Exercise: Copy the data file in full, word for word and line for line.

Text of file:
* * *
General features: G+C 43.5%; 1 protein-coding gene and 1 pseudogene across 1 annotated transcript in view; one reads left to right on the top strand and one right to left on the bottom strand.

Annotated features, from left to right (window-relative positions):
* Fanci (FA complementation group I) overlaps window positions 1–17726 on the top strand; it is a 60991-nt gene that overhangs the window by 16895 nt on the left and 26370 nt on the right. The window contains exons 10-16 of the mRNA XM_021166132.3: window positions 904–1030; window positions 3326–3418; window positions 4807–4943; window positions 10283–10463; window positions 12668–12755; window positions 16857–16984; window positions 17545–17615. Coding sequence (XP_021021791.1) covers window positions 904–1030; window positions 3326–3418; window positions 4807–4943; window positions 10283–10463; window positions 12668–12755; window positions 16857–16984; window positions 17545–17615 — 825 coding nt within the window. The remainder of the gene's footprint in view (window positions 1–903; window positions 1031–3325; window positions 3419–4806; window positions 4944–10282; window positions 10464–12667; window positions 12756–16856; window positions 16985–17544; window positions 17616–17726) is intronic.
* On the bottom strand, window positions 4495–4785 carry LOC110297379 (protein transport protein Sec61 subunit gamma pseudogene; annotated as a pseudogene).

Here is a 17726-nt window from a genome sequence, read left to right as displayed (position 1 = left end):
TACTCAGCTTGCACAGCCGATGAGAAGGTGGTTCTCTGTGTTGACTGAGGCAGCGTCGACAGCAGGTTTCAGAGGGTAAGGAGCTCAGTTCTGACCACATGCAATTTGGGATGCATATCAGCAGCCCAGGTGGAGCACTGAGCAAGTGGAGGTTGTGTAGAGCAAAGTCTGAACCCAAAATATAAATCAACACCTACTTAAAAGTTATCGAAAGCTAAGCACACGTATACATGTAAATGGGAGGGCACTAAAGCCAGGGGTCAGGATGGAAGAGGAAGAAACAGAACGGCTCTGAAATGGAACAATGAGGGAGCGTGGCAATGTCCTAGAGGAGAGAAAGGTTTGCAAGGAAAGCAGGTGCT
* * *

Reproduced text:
General features: G+C 43.5%; 1 protein-coding gene and 1 pseudogene across 1 annotated transcript in view; one reads left to right on the top strand and one right to left on the bottom strand.

Annotated features, from left to right (window-relative positions):
* Fanci (FA complementation group I) overlaps window positions 1–17726 on the top strand; it is a 60991-nt gene that overhangs the window by 16895 nt on the left and 26370 nt on the right. The window contains exons 10-16 of the mRNA XM_021166132.3: window positions 904–1030; window positions 3326–3418; window positions 4807–4943; window positions 10283–10463; window positions 12668–12755; window positions 16857–16984; window positions 17545–17615. Coding sequence (XP_021021791.1) covers window positions 904–1030; window positions 3326–3418; window positions 4807–4943; window positions 10283–10463; window positions 12668–12755; window positions 16857–16984; window positions 17545–17615 — 825 coding nt within the window. The remainder of the gene's footprint in view (window positions 1–903; window positions 1031–3325; window positions 3419–4806; window positions 4944–10282; window positions 10464–12667; window positions 12756–16856; window positions 16985–17544; window positions 17616–17726) is intronic.
* On the bottom strand, window positions 4495–4785 carry LOC110297379 (protein transport protein Sec61 subunit gamma pseudogene; annotated as a pseudogene).

Here is a 17726-nt window from a genome sequence, read left to right as displayed (position 1 = left end):
TACTCAGCTTGCACAGCCGATGAGAAGGTGGTTCTCTGTGTTGACTGAGGCAGCGTCGACAGCAGGTTTCAGAGGGTAAGGAGCTCAGTTCTGACCACATGCAATTTGGGATGCATATCAGCAGCCCAGGTGGAGCACTGAGCAAGTGGAGGTTGTGTAGAGCAAAGTCTGAACCCAAAATATAAATCAACACCTACTTAAAAGTTATCGAAAGCTAAGCACACGTATACATGTAAATGGGAGGGCACTAAAGCCAGGGGTCAGGATGGAAGAGGAAGAAACAGAACGGCTCTGAAATGGAACAATGAGGGAGCGTGGCAATGTCCTAGAGGAGAGAAAGGTTTGCAAGGAAAGCAGGTGCT